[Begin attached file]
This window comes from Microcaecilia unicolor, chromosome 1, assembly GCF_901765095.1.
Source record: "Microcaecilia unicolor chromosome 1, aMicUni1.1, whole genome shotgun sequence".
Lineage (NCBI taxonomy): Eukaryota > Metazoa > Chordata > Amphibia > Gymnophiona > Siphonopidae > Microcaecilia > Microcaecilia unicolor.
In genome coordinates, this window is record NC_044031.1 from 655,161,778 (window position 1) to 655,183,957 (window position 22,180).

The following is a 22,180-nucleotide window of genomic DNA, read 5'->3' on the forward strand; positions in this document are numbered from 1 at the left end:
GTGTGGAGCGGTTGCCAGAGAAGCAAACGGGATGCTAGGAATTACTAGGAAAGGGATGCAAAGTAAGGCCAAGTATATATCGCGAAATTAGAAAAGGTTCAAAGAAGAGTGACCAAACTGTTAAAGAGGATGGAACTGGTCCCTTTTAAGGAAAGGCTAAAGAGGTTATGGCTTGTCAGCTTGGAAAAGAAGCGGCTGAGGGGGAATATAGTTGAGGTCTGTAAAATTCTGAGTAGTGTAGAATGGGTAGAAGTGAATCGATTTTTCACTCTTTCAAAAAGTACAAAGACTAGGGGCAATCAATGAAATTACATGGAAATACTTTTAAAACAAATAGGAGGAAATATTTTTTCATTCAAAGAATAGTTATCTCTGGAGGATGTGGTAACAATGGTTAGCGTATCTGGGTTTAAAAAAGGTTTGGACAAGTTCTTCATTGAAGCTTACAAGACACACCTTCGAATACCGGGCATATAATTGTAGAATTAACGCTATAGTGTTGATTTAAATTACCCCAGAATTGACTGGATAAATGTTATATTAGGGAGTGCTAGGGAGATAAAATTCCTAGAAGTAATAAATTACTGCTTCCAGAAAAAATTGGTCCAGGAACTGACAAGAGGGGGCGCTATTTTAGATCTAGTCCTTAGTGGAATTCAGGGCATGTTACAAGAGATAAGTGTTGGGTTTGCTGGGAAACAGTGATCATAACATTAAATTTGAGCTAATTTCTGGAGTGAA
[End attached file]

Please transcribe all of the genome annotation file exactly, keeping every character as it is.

This window comes from Microcaecilia unicolor, chromosome 1, assembly GCF_901765095.1.
Source record: "Microcaecilia unicolor chromosome 1, aMicUni1.1, whole genome shotgun sequence".
Lineage (NCBI taxonomy): Eukaryota > Metazoa > Chordata > Amphibia > Gymnophiona > Siphonopidae > Microcaecilia > Microcaecilia unicolor.
In genome coordinates, this window is record NC_044031.1 from 655,161,778 (window position 1) to 655,183,957 (window position 22,180).

The following is a 22,180-nucleotide window of genomic DNA, read 5'->3' on the forward strand; positions in this document are numbered from 1 at the left end:
GTGTGGAGCGGTTGCCAGAGAAGCAAACGGGATGCTAGGAATTACTAGGAAAGGGATGCAAAGTAAGGCCAAGTATATATCGCGAAATTAGAAAAGGTTCAAAGAAGAGTGACCAAACTGTTAAAGAGGATGGAACTGGTCCCTTTTAAGGAAAGGCTAAAGAGGTTATGGCTTGTCAGCTTGGAAAAGAAGCGGCTGAGGGGGAATATAGTTGAGGTCTGTAAAATTCTGAGTAGTGTAGAATGGGTAGAAGTGAATCGATTTTTCACTCTTTCAAAAAGTACAAAGACTAGGGGCAATCAATGAAATTACATGGAAATACTTTTAAAACAAATAGGAGGAAATATTTTTTCATTCAAAGAATAGTTATCTCTGGAGGATGTGGTAACAATGGTTAGCGTATCTGGGTTTAAAAAAGGTTTGGACAAGTTCTTCATTGAAGCTTACAAGACACACCTTCGAATACCGGGCATATAATTGTAGAATTAACGCTATAGTGTTGATTTAAATTACCCCAGAATTGACTGGATAAATGTTATATTAGGGAGTGCTAGGGAGATAAAATTCCTAGAAGTAATAAATTACTGCTTCCAGAAAAAATTGGTCCAGGAACTGACAAGAGGGGGCGCTATTTTAGATCTAGTCCTTAGTGGAATTCAGGGCATGTTACAAGAGATAAGTGTTGGGTTTGCTGGGAAACAGTGATCATAACATTAAATTTGAGCTAATTTCTGGAGTGAA